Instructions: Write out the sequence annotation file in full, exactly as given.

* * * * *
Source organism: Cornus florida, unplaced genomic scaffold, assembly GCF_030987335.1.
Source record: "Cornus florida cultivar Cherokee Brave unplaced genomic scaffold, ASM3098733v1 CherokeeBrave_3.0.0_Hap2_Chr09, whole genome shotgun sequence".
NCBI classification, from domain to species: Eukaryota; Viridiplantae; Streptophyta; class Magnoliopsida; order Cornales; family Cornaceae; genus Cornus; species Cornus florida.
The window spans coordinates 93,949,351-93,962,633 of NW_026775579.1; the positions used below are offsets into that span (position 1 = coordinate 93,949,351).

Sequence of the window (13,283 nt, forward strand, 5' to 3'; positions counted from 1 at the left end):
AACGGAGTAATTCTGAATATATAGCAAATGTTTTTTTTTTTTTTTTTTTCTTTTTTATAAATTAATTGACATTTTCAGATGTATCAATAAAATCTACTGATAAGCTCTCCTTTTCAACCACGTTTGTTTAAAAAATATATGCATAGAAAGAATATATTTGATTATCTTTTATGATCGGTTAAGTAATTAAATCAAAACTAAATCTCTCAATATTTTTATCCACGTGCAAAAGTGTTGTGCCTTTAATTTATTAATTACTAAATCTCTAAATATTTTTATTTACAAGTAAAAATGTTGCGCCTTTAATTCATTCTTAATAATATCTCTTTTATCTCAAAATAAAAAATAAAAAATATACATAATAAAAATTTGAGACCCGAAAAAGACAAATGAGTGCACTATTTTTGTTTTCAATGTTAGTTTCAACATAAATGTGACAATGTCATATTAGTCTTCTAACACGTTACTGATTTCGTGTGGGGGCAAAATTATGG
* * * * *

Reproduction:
Source organism: Cornus florida, unplaced genomic scaffold, assembly GCF_030987335.1.
Source record: "Cornus florida cultivar Cherokee Brave unplaced genomic scaffold, ASM3098733v1 CherokeeBrave_3.0.0_Hap2_Chr09, whole genome shotgun sequence".
NCBI classification, from domain to species: Eukaryota; Viridiplantae; Streptophyta; class Magnoliopsida; order Cornales; family Cornaceae; genus Cornus; species Cornus florida.
The window spans coordinates 93,949,351-93,962,633 of NW_026775579.1; the positions used below are offsets into that span (position 1 = coordinate 93,949,351).

Sequence of the window (13,283 nt, forward strand, 5' to 3'; positions counted from 1 at the left end):
AACGGAGTAATTCTGAATATATAGCAAATGTTTTTTTTTTTTTTTTTTTCTTTTTTATAAATTAATTGACATTTTCAGATGTATCAATAAAATCTACTGATAAGCTCTCCTTTTCAACCACGTTTGTTTAAAAAATATATGCATAGAAAGAATATATTTGATTATCTTTTATGATCGGTTAAGTAATTAAATCAAAACTAAATCTCTCAATATTTTTATCCACGTGCAAAAGTGTTGTGCCTTTAATTTATTAATTACTAAATCTCTAAATATTTTTATTTACAAGTAAAAATGTTGCGCCTTTAATTCATTCTTAATAATATCTCTTTTATCTCAAAATAAAAAATAAAAAATATACATAATAAAAATTTGAGACCCGAAAAAGACAAATGAGTGCACTATTTTTGTTTTCAATGTTAGTTTCAACATAAATGTGACAATGTCATATTAGTCTTCTAACACGTTACTGATTTCGTGTGGGGGCAAAATTATGG